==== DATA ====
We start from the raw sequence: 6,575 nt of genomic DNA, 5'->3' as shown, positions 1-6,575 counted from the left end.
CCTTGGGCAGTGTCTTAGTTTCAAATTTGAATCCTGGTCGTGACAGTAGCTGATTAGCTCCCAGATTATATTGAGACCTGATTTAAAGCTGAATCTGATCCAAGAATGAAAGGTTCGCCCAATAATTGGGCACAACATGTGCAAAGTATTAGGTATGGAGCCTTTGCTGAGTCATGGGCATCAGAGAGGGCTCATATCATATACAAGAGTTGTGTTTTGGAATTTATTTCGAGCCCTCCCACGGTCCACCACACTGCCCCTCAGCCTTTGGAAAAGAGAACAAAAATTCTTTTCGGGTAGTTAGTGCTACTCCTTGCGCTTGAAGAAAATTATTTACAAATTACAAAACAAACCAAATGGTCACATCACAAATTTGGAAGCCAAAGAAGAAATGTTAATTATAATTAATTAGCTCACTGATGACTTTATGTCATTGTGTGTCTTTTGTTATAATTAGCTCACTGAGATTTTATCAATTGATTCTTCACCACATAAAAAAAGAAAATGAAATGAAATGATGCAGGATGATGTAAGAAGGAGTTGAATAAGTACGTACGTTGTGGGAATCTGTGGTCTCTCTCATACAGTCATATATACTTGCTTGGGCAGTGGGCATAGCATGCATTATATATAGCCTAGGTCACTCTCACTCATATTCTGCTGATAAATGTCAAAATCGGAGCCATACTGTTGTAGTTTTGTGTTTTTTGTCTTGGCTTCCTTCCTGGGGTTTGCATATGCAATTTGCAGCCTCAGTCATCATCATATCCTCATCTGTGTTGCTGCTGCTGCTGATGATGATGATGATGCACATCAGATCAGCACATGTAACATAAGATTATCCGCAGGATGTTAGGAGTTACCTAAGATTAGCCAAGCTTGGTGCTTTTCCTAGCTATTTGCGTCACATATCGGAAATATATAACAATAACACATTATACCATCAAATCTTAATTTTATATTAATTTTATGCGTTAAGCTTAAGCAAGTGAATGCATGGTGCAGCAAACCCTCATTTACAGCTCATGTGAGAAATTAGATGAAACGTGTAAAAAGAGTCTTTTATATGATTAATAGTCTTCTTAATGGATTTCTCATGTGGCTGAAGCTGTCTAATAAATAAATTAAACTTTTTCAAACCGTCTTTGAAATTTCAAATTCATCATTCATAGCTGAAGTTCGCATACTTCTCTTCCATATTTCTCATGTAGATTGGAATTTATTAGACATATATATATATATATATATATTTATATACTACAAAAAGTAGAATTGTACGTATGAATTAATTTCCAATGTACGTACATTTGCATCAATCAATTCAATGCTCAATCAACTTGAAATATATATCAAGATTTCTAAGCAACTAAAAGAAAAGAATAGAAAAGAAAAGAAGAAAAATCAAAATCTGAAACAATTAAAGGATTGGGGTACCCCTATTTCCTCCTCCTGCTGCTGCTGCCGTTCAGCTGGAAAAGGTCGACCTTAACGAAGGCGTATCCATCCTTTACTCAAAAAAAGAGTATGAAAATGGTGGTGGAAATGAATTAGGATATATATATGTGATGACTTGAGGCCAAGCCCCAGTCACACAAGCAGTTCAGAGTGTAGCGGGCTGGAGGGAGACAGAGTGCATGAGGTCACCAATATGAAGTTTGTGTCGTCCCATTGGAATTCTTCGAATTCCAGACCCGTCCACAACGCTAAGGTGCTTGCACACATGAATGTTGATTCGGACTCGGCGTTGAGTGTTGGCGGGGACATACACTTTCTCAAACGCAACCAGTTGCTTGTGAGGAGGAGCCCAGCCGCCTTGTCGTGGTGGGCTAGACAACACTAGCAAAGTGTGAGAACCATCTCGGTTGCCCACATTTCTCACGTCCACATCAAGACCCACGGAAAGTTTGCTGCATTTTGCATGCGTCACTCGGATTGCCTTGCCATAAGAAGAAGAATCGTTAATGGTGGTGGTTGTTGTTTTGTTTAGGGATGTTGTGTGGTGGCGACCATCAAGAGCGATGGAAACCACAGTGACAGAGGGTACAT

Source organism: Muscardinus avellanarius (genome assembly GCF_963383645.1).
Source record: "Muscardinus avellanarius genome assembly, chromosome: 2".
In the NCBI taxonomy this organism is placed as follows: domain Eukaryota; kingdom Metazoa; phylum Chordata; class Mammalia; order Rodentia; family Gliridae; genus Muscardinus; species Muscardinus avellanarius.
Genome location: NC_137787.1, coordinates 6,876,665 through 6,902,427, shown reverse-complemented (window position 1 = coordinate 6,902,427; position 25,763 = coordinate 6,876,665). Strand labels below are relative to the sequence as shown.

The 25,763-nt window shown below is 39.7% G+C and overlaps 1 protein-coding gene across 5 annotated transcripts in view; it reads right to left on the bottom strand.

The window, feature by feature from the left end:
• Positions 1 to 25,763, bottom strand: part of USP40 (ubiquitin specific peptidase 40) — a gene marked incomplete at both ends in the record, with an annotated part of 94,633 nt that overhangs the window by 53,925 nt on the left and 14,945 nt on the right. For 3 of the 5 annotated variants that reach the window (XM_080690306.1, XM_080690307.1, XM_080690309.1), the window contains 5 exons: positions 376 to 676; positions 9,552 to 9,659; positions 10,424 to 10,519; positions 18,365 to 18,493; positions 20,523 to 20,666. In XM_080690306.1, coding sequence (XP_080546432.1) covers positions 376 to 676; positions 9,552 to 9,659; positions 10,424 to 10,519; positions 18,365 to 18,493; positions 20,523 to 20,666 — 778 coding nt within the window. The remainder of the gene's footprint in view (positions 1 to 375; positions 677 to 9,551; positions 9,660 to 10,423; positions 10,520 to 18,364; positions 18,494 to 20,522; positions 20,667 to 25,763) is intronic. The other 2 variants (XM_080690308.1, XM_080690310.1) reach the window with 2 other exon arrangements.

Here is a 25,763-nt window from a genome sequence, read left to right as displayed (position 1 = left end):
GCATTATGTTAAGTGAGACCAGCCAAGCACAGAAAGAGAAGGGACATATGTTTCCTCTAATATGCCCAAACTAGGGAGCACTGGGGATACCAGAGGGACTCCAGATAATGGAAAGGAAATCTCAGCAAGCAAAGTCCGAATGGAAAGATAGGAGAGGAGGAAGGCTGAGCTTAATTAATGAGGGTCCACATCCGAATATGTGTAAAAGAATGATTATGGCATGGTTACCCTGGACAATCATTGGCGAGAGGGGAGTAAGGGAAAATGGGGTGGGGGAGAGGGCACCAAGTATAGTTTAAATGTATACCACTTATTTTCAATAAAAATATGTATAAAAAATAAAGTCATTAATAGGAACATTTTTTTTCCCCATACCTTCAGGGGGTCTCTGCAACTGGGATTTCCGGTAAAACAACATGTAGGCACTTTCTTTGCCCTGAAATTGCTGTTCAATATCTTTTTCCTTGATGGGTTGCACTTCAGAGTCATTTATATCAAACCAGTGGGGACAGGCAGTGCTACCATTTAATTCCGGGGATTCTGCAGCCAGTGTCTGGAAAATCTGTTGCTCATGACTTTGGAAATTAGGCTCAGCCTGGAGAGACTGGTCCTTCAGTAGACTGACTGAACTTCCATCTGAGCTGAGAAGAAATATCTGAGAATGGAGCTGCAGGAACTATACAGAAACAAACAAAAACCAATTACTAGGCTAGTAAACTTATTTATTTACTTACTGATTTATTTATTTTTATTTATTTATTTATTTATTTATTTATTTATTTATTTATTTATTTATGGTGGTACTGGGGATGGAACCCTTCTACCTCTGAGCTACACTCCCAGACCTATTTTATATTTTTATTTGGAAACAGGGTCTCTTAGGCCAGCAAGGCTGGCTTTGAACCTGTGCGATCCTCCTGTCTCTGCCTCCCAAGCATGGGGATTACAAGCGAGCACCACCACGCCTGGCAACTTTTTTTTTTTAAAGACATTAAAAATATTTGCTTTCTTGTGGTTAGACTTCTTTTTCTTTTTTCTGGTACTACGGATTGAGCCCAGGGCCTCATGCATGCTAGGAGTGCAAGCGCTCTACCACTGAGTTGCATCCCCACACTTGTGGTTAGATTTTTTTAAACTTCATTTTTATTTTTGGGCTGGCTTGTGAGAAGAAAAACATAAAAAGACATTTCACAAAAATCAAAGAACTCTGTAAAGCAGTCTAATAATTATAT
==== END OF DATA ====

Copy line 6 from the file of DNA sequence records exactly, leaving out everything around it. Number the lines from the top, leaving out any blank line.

Genome location: NC_137787.1, coordinates 6,876,665 through 6,902,427, shown reverse-complemented (window position 1 = coordinate 6,902,427; position 25,763 = coordinate 6,876,665). Strand labels below are relative to the sequence as shown.